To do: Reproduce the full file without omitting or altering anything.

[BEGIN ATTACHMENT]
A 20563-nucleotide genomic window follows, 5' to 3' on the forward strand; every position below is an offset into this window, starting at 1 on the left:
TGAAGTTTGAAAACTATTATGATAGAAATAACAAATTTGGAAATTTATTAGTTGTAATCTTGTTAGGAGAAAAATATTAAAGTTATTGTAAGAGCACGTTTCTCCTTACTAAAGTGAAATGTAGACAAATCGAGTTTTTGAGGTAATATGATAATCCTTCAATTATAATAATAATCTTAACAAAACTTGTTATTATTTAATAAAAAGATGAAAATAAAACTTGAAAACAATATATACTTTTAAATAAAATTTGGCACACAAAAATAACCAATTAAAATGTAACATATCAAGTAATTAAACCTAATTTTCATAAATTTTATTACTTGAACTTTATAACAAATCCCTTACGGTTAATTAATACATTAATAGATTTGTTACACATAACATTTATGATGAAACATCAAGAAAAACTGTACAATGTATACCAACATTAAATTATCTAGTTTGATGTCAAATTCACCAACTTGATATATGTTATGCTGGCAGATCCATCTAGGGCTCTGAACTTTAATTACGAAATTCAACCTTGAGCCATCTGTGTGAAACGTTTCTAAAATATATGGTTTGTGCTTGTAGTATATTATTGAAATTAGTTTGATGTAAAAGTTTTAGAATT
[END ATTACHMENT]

A 20563-nucleotide genomic window follows, 5' to 3' on the forward strand; every position below is an offset into this window, starting at 1 on the left:
TGAAGTTTGAAAACTATTATGATAGAAATAACAAATTTGGAAATTTATTAGTTGTAATCTTGTTAGGAGAAAAATATTAAAGTTATTGTAAGAGCACGTTTCTCCTTACTAAAGTGAAATGTAGACAAATCGAGTTTTTGAGGTAATATGATAATCCTTCAATTATAATAATAATCTTAACAAAACTTGTTATTATTTAATAAAAAGATGAAAATAAAACTTGAAAACAATATATACTTTTAAATAAAATTTGGCACACAAAAATAACCAATTAAAATGTAACATATCAAGTAATTAAACCTAATTTTCATAAATTTTATTACTTGAACTTTATAACAAATCCCTTACGGTTAATTAATACATTAATAGATTTGTTACACATAACATTTATGATGAAACATCAAGAAAAACTGTACAATGTATACCAACATTAAATTATCTAGTTTGATGTCAAATTCACCAACTTGATATATGTTATGCTGGCAGATCCATCTAGGGCTCTGAACTTTAATTACGAAATTCAACCTTGAGCCATCTGTGTGAAACGTTTCTAAAATATATGGTTTGTGCTTGTAGTATATTATTGAAATTAGTTTGATGTAAAAGTTTTAGAATT